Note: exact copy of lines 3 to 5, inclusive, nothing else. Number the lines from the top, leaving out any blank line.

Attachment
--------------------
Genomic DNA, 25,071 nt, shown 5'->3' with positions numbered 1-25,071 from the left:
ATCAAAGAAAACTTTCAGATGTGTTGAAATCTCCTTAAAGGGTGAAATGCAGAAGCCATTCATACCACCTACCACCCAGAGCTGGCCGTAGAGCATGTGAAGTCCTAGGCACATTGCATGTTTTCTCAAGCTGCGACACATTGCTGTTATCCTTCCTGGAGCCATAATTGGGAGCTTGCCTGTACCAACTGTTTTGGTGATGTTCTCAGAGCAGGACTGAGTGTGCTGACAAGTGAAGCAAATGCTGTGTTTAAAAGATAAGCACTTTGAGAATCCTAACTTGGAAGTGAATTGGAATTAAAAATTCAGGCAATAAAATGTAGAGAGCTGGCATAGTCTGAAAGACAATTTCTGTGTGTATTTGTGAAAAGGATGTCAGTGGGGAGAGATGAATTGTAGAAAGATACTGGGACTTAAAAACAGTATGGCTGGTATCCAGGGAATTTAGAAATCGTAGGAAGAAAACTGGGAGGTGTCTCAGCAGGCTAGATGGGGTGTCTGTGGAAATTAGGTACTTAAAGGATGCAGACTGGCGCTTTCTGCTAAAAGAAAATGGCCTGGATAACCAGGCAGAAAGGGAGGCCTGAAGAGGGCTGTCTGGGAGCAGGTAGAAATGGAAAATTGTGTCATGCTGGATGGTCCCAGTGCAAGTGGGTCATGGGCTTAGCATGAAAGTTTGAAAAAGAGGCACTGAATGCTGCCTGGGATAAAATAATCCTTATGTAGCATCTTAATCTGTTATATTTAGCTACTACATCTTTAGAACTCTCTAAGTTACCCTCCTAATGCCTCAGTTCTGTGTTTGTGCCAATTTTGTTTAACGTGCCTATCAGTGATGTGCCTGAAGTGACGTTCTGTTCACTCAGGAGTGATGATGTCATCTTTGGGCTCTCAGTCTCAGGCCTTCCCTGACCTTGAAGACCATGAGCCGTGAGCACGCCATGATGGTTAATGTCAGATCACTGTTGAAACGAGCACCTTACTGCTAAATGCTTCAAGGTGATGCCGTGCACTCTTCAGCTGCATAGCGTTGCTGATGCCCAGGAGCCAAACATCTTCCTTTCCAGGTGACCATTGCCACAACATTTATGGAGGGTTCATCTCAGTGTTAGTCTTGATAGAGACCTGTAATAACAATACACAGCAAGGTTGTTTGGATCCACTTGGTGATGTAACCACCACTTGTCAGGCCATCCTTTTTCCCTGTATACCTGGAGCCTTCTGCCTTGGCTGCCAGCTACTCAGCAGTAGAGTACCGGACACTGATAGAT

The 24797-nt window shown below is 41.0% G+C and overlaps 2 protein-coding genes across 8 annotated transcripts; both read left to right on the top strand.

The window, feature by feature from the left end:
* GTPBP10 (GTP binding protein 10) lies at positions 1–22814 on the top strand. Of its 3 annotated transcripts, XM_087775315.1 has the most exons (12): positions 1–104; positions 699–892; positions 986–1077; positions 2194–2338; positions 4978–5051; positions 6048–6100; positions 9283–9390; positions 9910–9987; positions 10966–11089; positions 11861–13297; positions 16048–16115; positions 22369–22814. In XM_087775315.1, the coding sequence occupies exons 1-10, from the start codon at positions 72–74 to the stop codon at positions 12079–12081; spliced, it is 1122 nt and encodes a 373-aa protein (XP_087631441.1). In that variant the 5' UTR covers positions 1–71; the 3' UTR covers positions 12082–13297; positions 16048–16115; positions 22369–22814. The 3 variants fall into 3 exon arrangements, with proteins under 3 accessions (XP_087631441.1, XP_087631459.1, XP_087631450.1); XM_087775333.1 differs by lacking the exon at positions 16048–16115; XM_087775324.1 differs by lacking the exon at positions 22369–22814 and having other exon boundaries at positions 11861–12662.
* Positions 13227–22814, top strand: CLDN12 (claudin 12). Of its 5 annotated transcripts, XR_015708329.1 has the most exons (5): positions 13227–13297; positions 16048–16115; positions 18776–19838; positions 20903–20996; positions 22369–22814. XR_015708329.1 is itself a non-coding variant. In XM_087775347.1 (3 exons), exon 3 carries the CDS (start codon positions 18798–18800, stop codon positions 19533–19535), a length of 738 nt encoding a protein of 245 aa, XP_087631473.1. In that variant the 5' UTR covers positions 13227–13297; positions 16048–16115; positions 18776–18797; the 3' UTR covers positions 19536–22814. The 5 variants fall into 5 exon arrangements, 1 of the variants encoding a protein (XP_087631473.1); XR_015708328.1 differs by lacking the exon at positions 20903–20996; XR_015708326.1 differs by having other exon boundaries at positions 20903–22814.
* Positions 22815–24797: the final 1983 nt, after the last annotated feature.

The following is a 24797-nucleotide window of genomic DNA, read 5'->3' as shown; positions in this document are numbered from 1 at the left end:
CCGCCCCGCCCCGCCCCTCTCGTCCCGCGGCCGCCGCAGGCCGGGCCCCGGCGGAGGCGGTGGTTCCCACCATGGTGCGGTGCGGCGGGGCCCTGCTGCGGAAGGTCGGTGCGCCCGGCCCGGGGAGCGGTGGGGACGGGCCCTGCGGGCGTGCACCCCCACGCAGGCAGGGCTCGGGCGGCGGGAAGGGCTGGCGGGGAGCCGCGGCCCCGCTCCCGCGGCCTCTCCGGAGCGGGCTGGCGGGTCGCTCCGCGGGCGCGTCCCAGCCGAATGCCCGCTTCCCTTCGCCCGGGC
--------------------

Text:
The 24797-nt window shown below is 41.0% G+C and overlaps 2 protein-coding genes across 8 annotated transcripts; both read left to right on the top strand.

The window, feature by feature from the left end:
* GTPBP10 (GTP binding protein 10) lies at positions 1–22814 on the top strand. Of its 3 annotated transcripts, XM_087775315.1 has the most exons (12): positions 1–104; positions 699–892; positions 986–1077; positions 2194–2338; positions 4978–5051; positions 6048–6100; positions 9283–9390; positions 9910–9987; positions 10966–11089; positions 11861–13297; positions 16048–16115; positions 22369–22814. In XM_087775315.1, the coding sequence occupies exons 1-10, from the start codon at positions 72–74 to the stop codon at positions 12079–12081; spliced, it is 1122 nt and encodes a 373-aa protein (XP_087631441.1). In that variant the 5' UTR covers positions 1–71; the 3' UTR covers positions 12082–13297; positions 16048–16115; positions 22369–22814. The 3 variants fall into 3 exon arrangements, with proteins under 3 accessions (XP_087631441.1, XP_087631459.1, XP_087631450.1); XM_087775333.1 differs by lacking the exon at positions 16048–16115; XM_087775324.1 differs by lacking the exon at positions 22369–22814 and having other exon boundaries at positions 11861–12662.